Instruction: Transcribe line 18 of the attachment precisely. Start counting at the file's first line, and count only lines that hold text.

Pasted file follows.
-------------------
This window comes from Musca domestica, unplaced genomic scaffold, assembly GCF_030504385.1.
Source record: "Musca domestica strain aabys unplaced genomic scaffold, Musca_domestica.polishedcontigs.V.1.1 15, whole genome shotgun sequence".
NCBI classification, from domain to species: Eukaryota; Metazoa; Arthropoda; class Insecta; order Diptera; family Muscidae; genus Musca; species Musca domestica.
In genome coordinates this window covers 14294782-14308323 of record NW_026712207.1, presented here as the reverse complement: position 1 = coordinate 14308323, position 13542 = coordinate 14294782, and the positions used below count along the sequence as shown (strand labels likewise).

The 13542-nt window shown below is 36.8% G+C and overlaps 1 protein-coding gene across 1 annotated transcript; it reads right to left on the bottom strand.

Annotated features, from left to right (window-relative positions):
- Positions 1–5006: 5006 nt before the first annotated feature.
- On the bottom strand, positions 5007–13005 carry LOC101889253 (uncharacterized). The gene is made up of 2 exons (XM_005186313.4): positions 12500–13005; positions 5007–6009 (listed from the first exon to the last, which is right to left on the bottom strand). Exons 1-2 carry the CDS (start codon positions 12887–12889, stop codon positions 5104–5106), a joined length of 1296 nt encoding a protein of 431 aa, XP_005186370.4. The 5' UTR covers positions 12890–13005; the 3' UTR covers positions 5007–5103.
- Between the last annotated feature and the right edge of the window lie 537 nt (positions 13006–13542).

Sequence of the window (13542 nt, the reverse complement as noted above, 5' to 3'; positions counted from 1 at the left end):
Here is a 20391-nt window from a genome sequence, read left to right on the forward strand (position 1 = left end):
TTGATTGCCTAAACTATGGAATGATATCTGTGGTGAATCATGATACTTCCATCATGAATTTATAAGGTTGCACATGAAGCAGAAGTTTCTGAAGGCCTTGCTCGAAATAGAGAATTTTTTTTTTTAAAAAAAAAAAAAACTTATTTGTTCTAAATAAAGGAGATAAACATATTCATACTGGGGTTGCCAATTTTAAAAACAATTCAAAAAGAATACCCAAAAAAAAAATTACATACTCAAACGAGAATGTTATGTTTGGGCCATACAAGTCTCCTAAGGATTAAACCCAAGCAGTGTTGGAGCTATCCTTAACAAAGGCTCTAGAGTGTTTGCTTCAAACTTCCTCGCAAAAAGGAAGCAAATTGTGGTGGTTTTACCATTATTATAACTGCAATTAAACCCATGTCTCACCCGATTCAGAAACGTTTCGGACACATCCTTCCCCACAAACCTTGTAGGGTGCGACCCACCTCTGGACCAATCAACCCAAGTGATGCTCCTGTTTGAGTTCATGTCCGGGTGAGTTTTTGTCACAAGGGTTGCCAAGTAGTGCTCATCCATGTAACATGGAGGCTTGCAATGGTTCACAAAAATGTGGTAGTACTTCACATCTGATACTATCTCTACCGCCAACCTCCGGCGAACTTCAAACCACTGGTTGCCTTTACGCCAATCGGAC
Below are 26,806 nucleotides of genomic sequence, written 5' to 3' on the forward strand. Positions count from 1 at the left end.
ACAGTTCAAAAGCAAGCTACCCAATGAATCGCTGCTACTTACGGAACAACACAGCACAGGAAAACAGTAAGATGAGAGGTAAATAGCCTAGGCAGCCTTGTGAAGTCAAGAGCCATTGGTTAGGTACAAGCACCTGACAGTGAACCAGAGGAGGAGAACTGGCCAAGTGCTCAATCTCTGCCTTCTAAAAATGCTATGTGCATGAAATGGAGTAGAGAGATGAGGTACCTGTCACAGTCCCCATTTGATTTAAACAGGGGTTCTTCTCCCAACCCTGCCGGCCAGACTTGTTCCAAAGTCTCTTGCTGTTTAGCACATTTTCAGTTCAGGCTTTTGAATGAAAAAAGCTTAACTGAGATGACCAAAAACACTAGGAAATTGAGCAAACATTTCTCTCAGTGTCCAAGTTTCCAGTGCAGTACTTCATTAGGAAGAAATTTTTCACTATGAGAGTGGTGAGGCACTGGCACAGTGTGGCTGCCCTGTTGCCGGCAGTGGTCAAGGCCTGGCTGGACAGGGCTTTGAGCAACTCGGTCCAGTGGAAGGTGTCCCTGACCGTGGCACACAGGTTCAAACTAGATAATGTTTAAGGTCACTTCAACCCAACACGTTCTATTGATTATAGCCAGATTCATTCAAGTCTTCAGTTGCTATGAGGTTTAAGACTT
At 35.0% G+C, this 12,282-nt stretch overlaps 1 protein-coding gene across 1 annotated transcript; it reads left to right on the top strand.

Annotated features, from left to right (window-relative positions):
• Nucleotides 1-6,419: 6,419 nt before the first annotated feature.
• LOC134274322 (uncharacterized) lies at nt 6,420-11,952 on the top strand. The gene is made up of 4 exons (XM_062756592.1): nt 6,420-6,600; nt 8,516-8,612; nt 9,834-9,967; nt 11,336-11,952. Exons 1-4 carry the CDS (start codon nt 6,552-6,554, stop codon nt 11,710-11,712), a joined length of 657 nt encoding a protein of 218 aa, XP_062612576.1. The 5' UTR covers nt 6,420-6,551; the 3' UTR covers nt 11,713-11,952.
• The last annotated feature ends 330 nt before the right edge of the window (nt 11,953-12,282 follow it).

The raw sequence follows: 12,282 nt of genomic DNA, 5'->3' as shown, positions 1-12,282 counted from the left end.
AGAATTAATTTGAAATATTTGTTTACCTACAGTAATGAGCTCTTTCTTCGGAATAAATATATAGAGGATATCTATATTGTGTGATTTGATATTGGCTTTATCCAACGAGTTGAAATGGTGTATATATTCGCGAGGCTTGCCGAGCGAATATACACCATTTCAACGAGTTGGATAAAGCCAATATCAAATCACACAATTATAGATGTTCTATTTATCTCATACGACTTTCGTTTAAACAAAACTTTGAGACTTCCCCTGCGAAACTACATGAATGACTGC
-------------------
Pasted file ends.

• LOC134274322 (uncharacterized) lies at nt 6,420-11,952 on the top strand. The gene is made up of 4 exons (XM_062756592.1): nt 6,420-6,600; nt 8,516-8,612; nt 9,834-9,967; nt 11,336-11,952. Exons 1-4 carry the CDS (start codon nt 6,552-6,554, stop codon nt 11,710-11,712), a joined length of 657 nt encoding a protein of 218 aa, XP_062612576.1. The 5' UTR covers nt 6,420-6,551; the 3' UTR covers nt 11,713-11,952.